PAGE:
Chun’s son says family may finally pay his fine
Chun Jae-yong, the second son of the former military strongman, appeared at the Seoul Central District Prosecutors’ Office at 7:30 a.m. Tuesday and was questioned all day over allegations that he evaded paying a gift tax amounting to 5.9 billion won ($5.4 million) on a real estate transaction that allegedly used hidden wealth of the former president.
The 49-year-old son talked to a throng of reporters as he left the prosecutors’ office at 1:44 a.m. yesterday, saying the family “will address [the issue of paying the fine] once we reach a decision.”
A grim-faced Chun, dressed in a business suit, also apologized to the public “for having caused concern.”
Facing an unprecedented prosecutorial pursuit of Chun’s hidden wealth, his family is reportedly planning to make a payment of around 100 billion won toward the 167.2 billion won Chun owes. The fine was imposed by the Supreme Court in 1997 for Chun’s conviction for taking bribes and running slush funds during his seven-year presidency in the 1980s.
Second son Jae-yong is being investigated for the purchase of a 460,000-square-meter (113.7-acre) plot of land in Osan, Gyeonggi, from his now-jailed uncle, Lee Chang-seok, a younger brother of former first lady Lee Soon-ja, for 2.8 billion won in 2006.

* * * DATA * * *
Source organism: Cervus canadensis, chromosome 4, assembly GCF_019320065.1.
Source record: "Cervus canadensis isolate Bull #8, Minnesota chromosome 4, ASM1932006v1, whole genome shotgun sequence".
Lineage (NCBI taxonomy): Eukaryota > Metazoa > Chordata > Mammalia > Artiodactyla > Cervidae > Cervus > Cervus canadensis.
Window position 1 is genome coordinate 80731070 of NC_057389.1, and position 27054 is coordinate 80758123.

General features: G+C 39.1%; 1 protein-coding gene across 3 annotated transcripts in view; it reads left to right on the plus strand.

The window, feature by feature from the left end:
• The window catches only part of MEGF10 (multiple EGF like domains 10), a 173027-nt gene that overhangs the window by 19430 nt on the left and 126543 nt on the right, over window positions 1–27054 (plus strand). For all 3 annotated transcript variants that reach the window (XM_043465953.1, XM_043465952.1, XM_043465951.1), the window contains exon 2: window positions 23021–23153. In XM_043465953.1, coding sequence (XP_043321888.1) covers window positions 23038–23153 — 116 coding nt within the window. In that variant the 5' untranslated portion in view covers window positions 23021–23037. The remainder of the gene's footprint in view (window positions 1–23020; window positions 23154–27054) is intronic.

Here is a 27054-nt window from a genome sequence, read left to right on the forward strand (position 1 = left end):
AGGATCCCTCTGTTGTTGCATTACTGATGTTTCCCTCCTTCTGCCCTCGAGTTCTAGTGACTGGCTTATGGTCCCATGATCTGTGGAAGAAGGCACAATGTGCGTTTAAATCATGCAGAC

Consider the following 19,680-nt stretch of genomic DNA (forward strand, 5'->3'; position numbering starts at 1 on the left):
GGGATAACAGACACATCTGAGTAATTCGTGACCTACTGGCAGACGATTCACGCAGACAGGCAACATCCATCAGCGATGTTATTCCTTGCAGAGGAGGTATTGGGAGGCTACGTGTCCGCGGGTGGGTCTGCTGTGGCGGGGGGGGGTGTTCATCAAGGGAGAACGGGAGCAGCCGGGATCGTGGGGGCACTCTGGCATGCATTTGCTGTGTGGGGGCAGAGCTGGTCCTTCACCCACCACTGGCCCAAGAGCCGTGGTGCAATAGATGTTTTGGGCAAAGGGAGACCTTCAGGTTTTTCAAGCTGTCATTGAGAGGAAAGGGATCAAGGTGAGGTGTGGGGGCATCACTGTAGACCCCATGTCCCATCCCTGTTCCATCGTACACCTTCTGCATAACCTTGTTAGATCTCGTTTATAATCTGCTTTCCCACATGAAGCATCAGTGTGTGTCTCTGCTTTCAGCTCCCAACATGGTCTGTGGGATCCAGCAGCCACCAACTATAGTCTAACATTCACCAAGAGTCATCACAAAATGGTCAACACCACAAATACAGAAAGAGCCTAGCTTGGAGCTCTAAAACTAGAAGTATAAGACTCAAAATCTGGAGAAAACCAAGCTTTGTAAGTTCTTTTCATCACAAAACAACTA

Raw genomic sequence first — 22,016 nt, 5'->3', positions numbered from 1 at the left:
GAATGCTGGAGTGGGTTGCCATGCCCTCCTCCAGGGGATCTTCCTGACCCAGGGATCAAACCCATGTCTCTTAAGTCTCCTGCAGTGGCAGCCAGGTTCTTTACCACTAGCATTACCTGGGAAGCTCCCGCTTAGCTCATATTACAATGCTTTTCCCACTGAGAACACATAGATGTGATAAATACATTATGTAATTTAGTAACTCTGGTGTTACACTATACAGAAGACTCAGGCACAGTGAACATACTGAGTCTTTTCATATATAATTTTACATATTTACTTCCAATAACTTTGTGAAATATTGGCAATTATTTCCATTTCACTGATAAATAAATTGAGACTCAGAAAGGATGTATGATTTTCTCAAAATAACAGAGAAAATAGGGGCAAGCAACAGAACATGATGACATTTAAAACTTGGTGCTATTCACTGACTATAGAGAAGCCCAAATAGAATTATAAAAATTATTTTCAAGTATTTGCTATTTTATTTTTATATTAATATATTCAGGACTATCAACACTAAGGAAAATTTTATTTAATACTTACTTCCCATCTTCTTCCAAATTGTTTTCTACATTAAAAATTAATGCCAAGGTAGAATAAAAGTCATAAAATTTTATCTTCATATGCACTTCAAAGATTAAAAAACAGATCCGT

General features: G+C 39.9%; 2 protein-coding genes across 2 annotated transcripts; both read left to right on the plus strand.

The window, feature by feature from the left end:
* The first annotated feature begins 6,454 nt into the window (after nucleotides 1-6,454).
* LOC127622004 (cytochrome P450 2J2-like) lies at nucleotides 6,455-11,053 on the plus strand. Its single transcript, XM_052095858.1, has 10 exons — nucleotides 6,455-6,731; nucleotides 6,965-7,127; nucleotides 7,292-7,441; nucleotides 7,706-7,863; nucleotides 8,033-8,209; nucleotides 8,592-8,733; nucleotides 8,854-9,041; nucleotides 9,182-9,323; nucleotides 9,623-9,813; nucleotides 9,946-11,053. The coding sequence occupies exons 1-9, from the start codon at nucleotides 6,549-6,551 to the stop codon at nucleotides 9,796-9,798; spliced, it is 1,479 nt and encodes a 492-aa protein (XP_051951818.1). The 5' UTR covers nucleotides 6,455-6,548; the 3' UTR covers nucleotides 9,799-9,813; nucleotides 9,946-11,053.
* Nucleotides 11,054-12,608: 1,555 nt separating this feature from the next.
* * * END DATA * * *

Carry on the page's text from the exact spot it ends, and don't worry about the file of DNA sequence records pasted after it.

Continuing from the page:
The amount was one tenth the assessed value of the property.
Two years later, Chun junior allegedly sold that land to a construction company for 40 billion won, making over 30 billion won in profit.
Prosecutors suspect Jae-yong used his father’s hidden assets and evaded a gift tax.
Jae-yong’s grilling was the first time of a child of Chun, who has three sons and one daughter. Thanks to the so-called Chun Doo Hwan Act passed in June by the National Assembly, the government is able to confiscate assets not only of the former president but also his family members or associates who acquired wealth from Chun and knew it came from illegal sources.
Lee Chang-seok was put into custody on Aug. 19 on tax evasion charges and a 15 billion won property owned by Chun Jae-kook, Chun’s first son, was seized by authorities.
Jae-kook is also expected to be summoned by prosecutors to be questioned for any involvement in managing his father’s assets in coming days.
Meanwhile, Roh Tae-woo, Chun’s successor, paid off the balance of his 1997 fine of 262.8 billion won yesterday. Roh Jae-woo, the former president’s younger brother, paid the 15 billion won balance by wiring the money to a bank account belonging to the Seoul Central District Prosecutors’ Office. Roh, 80, governed the country from 1988-93 and was the first directly-elected president after the dictatorships of Park Chung Hee and Chun.
Chun’s original fine was 220.5 billion won in fines and he has an outstanding balance of 167.2 billion won.
He claimed in the past to have no money to pay the balance.
BY KANG JIN-KYU [email@example.com]